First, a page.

Racial disparity persists in NYC marijuana arrests - Metro US

Racial disparity persists in NYC marijuana arrests

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While 60 million Americans are living where marijuana is legal, New Yorkers are still being busted at record rates, according to newly released figures, with the city’s minority population bearing the brunt of arrests.

Police data, first obtained and released by WNYC, showed that the NYPD arrested 16,925 people last year for low-level marijuana-related offenses — only a 1 percent dip from the previous year’s total of 17,097.

That comes despite Mayor Bill de Blasio’s outspoken criticism of cops focusing on marijuana offenses, with a goal of improving relations between police and community.

“This is something the mayor campaigned on, and while we saw a reduction, we really should’ve seen more progress with this,” said Alyssa Aguilera, co-executive director at VOCAL-NY. “The mayor and others are patting themselves on the back, but we can’t be satisfied with the mediocre progress that’s been done.”

Mayor’s office spokesman Austin Finan, citing numbers that show marijuana possession arrests have decreased 38 percent while summonses have increased 58 percent during de Blasio’s term in office, said in an email that “arrest and summons data fluctuates from year to year. What’s important is the broader trend that shows a dramatic shift away from arrests in favor of summonses since 2013, proving this administration’s commitment to enhancing fairness without sacrificing safety or responsiveness to community concerns.”

Summonses increased to 21,024 in 2017, compared to 20,717 in 2016, WNYC reported.

But, still, this problem is a racial one.

A 2017 Drug Policy Alliance report found that of the more than 60,000 low-level marijuana arrests in de Blasio’s first three years in office, 86 percent of those people arrested were either black or Latino. Whites accounted for just 10 percent of those arrests, despite findings that show whites, blacks and Latinos smoke marijuana at the same rates.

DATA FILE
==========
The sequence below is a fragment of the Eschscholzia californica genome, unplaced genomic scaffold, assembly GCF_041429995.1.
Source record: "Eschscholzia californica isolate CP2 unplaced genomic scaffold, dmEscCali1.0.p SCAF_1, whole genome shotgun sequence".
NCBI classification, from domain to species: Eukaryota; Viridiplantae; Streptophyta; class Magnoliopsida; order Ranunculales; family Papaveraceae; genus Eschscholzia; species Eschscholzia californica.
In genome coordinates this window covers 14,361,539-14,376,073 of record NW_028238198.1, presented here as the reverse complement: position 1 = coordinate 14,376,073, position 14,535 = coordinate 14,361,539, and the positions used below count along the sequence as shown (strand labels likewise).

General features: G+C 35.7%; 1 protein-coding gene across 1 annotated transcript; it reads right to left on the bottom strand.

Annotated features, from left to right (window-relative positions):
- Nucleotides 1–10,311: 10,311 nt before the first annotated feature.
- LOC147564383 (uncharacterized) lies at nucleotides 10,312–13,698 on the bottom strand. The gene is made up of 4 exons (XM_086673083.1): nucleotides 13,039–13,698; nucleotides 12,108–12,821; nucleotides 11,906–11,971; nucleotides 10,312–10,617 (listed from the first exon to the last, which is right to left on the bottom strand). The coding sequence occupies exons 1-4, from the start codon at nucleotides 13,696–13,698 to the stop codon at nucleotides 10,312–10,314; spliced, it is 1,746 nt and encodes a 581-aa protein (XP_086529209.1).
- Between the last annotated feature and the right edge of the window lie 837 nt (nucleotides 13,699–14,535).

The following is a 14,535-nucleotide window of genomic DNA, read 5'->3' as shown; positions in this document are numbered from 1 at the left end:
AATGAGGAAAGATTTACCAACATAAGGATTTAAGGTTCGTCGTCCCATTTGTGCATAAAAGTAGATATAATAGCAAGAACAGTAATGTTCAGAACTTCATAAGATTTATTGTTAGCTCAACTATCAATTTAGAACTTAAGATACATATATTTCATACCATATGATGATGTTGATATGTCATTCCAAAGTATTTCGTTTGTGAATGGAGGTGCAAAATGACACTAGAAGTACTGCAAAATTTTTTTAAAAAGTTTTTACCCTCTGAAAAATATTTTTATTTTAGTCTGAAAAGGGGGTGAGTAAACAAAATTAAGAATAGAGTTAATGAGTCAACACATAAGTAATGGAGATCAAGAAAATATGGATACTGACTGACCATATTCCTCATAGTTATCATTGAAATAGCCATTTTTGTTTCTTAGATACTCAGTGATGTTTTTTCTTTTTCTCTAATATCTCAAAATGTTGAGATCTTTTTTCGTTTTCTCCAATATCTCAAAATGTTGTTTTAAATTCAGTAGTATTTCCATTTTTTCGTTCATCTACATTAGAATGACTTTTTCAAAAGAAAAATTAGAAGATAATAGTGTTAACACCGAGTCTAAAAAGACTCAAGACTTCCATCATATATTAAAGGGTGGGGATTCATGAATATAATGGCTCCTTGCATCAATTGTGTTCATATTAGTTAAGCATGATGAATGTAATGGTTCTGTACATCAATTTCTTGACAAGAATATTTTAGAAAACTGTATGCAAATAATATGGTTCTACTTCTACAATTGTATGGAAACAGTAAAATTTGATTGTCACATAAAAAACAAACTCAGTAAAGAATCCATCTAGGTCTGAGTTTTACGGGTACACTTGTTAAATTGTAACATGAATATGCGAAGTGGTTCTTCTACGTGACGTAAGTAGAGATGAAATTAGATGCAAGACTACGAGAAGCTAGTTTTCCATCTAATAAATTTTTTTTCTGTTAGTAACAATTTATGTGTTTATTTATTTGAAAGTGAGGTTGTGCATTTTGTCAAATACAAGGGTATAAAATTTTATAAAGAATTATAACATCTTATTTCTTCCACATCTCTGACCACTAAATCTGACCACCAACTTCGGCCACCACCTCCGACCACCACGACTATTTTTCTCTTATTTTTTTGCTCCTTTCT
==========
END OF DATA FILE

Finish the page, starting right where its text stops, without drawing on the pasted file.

“The racial disparity has been the same over the past 30 years, despite who was police commissioner, despite who was mayor,” said Melissa Moore, deputy state director of the Drug Policy Alliance’s New York office. “This is a systemic problem and comes down to how the NYPD chooses to enforce laws, and which communities they end up targeting.”

Moore pointed to the claim by City Hall that arrests occur as a result of where they get complaints from 311 and police lines. The calls are “widely and evenly distributed,” said Moore. “But then you look at where the arrests are happening, they’re focused in areas of color.”

Aguilera said that racial disparity arises “because their neighborhoods are being targeted for more policing — the NYPD continues to engage in broken windows tactics. You can go to Park Slope or Williamsburg and white people are smoking marijuana, not thinking twice about it.”

Aside from the racial disparity, Moore also pointed to the wasted resources of these efforts. Citing a report that showed marijuana enforcement cost the city $650 million dollars, Moore said, “That chunk of change could be much better suited going to education or fixing the MTA — anything that could actually really help New Yorkers.”

De Blasio talks pot

“We have more and more put into play the option of summonses as an alternative. That’s all working. It doesn’t mean the underlying offenses go away. So would I like to see the number go down? Sure, I’d like to see the number go down, but that would involve people not committing the original offense to begin with,” Mayor de Blasio recently said on the “Brian Lehrer Show.” 

Pot-Related Arrests By The Numbers

60,000 — Total arrests in de Blasio’s first three years

86 percent of those arrested were black or Latino

677 — The number of people arrested in Harlem

14 — The number of people arrested in the neighboring Upper East Side

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